Keytesville, Chariton County, Missouri


In 1830 James Keyte, a pioneer Methodist preacher from England, purchased the land upon which the town of Keytesville was located, of Caleb Woods, and in 1832 he donated fifty acres to the county, upon which the court house and other public buildings were erected in 1833 and 1834. The county seat was moved from Chariton in 1833 and the first term of circuit court was held July 16, 1833. The first house was erected by the Rev. James Keyte in 1831 near the present residence of Hugo Bartz and about the same time he built a small storeroom near his house and put his sister, Miss Sarah Keyte, in charge of the store and post office. He also built a water mill near the site of the present old mill on the Mussel Fork.

The first hotel was conducted by Isaac W. Redding and was a double log house, built in 1832.

Among the pioneer merchants, tradesmen and professional men were Thomas Givens and Hackley Brothers, Peter Lassin, a Dane, blacksmith, Squire McDonald, tailor.

The first physician was Dr. David Pettigrew, who died in 1847.

The first lawyer was William H. Davis, brother of Judge John M. Davis and H. H. Davis. His bright career was cut short at the age of thirty-four years. But in that brief space of time he proved himself to be a gifted lawyer of rare eloquence and wonderfully magnetic influence.

Wetmore, in his Gazetteer, published in 1837, says: ''There are in Keytesville a good court house, four stores with a general assortment of merchandise in each, and three taverns, and various mechanic 's shops that are requisite in a farming country. West of the town, across the Mussel Fork, is a good bridge, a sawmill and gristmill, with two pairs of stones which is run the whole year.''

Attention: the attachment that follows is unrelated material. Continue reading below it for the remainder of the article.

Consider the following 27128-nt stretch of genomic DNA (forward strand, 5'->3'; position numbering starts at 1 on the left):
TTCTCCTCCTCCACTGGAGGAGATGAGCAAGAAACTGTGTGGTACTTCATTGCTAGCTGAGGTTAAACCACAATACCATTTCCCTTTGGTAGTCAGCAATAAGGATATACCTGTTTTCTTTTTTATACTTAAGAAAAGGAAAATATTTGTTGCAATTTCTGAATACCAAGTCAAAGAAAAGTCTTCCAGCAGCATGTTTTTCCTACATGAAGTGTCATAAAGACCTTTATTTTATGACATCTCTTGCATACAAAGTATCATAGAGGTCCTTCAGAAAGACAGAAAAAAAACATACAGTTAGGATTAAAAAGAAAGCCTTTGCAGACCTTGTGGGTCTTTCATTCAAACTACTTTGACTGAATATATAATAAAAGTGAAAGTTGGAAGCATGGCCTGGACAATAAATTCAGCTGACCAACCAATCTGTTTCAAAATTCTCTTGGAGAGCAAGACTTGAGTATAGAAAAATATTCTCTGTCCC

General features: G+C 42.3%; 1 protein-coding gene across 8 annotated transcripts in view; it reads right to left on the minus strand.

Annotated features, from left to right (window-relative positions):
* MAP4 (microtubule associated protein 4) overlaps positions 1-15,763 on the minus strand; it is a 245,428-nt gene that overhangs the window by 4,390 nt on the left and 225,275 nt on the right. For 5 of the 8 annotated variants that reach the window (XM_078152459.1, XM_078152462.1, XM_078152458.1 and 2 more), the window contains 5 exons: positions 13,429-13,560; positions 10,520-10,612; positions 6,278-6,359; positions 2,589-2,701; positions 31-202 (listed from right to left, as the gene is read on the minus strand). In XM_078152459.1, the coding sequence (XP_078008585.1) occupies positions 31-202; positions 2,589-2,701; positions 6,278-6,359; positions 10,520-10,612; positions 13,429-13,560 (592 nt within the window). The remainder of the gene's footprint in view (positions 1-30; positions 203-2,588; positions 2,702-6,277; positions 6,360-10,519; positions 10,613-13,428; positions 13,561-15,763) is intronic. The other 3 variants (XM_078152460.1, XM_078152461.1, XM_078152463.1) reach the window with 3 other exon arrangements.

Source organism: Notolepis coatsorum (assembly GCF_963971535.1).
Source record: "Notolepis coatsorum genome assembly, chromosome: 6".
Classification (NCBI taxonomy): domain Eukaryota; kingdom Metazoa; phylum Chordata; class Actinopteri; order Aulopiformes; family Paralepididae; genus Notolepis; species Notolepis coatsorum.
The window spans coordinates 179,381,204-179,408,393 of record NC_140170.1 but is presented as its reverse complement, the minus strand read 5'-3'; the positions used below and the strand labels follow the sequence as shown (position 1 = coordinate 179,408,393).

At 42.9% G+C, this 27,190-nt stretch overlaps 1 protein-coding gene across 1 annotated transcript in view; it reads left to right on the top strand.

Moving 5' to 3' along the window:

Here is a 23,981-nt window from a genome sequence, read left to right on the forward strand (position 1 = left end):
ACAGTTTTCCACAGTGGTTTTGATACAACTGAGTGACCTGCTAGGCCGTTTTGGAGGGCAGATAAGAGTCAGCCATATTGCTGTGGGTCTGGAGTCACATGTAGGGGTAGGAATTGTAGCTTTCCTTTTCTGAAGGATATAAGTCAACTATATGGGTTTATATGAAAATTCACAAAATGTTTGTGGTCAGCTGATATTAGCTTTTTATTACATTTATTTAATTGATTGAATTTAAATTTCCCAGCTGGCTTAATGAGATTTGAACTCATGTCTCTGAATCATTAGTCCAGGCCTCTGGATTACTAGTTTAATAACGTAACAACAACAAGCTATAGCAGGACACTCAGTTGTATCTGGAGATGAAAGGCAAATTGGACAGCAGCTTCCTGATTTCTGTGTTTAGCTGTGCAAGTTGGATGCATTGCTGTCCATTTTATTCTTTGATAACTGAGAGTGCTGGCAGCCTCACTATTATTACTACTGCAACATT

Among the early settlers of Keytesville was Pugh W. Price, who came from Prince Edward County, Virginia, and settled for a time in Randolph County. In the fall of 1831 he settled on a farm one mile south of Keytesville. He was the father of General Sterling Price, Doctor Edwin Pricee, Major Pugh Price, John R. Price, Mrs. Pamelia Royal, mother of Col. William Royal of the United States army. John R. Price built a hotel in Keytesville and in 1835 sold it to his brother. Sterling Price, who conducted the hotel and embarked in the mercantile business with his brother-in-law, Walter G. Childs.

Chariton County has had but two courthouses, as no courthouse was built at Chariton, where the courts were held for eleven years. The first courthouse was erected in 1832-33. It was a two-story brick house, square in form, with one large room, the court room, below and the jury room and other offices above. This building was burned by the Confederate guerrillas during the Civil war and much valuable information concerning the early history of the county was destroyed. The records of deeds from 1821 to 1826, deeds of trust from January, 1859 to 1861, and the marriage record from 1852 to 1861 were all destroyed. In 1881 the offices of circuit and county clerks were located in a building in the south-west corner of the courthouse yard and on the night of November 11, 1881, the offices were discovered to be on fire. It has never been ascertained by whom or for what purpose the building was set on fire. J. C. Crawley and Senator A. Mackay broke open the doors to the building and threw out the books. A new court house, costing nearly $75,000, was built in 1866 on the site of the old building. It is a two-story brick building and is 110 by 62 feet, with a circuit court room and jury rooms above and the county court room and county offices below.